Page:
Thoughts on the Colombian author Juan Gabriel Vásquez’s book The Sound of Things Falling
From time to time a book or author from Latin America makes waves in the United States. A piece will get translated into English and pick up steam with strong reviews in the New Yorker, or the New York Times Review of Books, or some other self-important New York publication.
It happened a couple of years ago with Roberto Bolaño—first with Savage Detectives, and subsequently with 2666. Now you can go into any bookstore and find just about everything he ever wrote (for better or for worse) translated into English.
For the record, I thought both Los detectives salvajes and 2666 were phenomenal books.
But they leaned heavily on the styles that make self-important New York publications hot and bothered: Hallucinatory dream sequences, gratuitous sex, open-ended and incomplete plot lines, Juarez prisons, aging Nazis on vacation in Southern Europe, and people falling asleep in the Maginot Line.
All of this worked for me, though I know people who found both books preposterous.
So suddenly when I saw a book by Colombian author Juan Gabriel Vásquez showing up in Washington bookstore windows and New York book reviews, I assumed it was much of the same.
Called The Sound of Things Falling, I gathered it was about Bogotá in the 1990s. I gathered that NPR loved it, that the New York Times loved it, and that it sold for US$30 at a bookstore near me.
With an overly dramatic black cover and white chalk-like letters, I assumed it was about gratuitous sex, drug dealers with goatees, and (just to enthrall the New York literati), someone falling asleep in the Maginot Line.
I figured I’d take a pass on it.
But a couple of months ago, somebody passed me a copy of the original Spanish version of the book, El Ruido de las cosas al caer. It was a paperback copy with a much more subdued cover of a shadowy man shooting pool. I had just finished reading Cien años de soledad for a second time, and I figured I would stick with the Colombians and give it a shot.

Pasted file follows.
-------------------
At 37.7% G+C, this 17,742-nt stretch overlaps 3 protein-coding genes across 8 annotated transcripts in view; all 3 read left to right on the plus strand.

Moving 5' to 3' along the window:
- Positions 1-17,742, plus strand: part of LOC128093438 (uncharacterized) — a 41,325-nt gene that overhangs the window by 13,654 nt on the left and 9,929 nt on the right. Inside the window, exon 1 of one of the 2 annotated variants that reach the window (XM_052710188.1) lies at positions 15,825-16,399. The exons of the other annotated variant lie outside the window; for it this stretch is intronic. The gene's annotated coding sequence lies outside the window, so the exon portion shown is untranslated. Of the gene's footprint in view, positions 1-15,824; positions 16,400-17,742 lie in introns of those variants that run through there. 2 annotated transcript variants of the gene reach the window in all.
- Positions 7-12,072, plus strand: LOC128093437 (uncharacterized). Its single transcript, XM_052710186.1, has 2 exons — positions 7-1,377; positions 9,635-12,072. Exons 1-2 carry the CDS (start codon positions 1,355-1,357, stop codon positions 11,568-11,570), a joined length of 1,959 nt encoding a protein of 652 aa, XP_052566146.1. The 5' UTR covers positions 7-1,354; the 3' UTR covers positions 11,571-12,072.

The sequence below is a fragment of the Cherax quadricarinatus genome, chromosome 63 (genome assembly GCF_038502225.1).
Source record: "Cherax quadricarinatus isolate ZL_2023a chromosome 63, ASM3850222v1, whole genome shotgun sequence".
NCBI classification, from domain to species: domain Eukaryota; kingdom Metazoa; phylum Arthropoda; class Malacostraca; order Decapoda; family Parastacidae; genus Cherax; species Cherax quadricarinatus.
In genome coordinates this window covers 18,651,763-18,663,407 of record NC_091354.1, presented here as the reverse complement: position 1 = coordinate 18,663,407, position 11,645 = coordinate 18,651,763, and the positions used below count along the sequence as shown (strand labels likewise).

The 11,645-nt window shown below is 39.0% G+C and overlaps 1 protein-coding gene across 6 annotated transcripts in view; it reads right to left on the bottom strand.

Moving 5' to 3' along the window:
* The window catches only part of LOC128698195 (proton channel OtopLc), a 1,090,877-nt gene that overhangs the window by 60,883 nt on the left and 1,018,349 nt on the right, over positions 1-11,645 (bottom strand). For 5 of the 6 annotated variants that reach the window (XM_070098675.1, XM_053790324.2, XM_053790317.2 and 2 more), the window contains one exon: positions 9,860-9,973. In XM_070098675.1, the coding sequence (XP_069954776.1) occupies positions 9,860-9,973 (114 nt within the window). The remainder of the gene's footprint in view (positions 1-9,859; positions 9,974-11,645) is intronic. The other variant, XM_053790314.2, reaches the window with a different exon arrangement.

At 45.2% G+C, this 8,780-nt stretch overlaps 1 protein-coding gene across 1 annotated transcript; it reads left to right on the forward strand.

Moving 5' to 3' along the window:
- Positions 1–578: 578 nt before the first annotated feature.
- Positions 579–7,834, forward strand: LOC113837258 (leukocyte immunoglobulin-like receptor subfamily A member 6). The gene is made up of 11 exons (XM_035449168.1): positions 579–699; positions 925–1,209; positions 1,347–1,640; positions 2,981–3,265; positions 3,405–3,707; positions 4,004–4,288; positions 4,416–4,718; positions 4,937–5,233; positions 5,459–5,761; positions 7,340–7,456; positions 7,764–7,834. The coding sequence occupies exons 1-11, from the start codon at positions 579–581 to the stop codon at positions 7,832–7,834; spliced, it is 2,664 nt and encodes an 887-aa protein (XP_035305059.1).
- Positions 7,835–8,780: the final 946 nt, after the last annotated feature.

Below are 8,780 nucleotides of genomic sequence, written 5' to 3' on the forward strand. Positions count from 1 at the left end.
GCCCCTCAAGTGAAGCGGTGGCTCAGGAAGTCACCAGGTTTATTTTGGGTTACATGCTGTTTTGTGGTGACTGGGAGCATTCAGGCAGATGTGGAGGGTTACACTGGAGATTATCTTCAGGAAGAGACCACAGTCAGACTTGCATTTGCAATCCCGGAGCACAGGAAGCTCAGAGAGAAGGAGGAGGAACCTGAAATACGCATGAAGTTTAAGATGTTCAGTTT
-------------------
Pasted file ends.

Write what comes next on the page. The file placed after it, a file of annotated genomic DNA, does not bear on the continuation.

I was shocked to find a very serious book.
The NYT calls it a page turner, but I found it to be nothing of the sort. In fact, the story, which follows a man shot as collateral damage in an apparent gang / drug hit, seems like it is told on painkillers.
The plot plods along, usually in the first person from a narrator with a very observant eye but with little need to analyze what he observes, or at the least unsure of the significance of what he observes. Things “may or may not” matter.
The notion of the book as a page turner seems contingent on Vásquez convincing the reader that we care about why the shooting took place in the first place—that we should care who the original target was, and why he was targeted.
The author sets this up for at least the first half of the book and I was left feeling that it was very well written, but there had better be a payoff—that Vásquez had about 100 pages left deliver a finish worth the effort.
In the end, Vásquez delivers, but in a much different way than expected. In fact, many of the questions surrounding the shooting remain unanswered.
What Vásquez delivers is a window to a generation of Colombians that came of age in the 1980s and 1990s, and that lived through horrific violence, often in solitude.
The topic of the Colombian drug wars may be familiar, but usually this story is told from the perspective of drug dealers (we have all seen the Escobar documentaries), or maybe from the perspective of politicians or law enforcement. Vásquez tells the story through the eyes of regular folks, that more often than not, suffered the violence alone, hunkered down indoors.
The protagonists ask each other where they were the night of April 30, 1984, when hitmen gunned down Colombian Minister of Justice Rodrigo Lara Bonilla on the streets of Bogotá. And suddenly, one realizes the true impact of that event that millions of Bogotanos—millions of Colombians—suffered alone that night; the sensation that their country was falling apart around them, that they could not be protected and that it was best to stay inside, alone.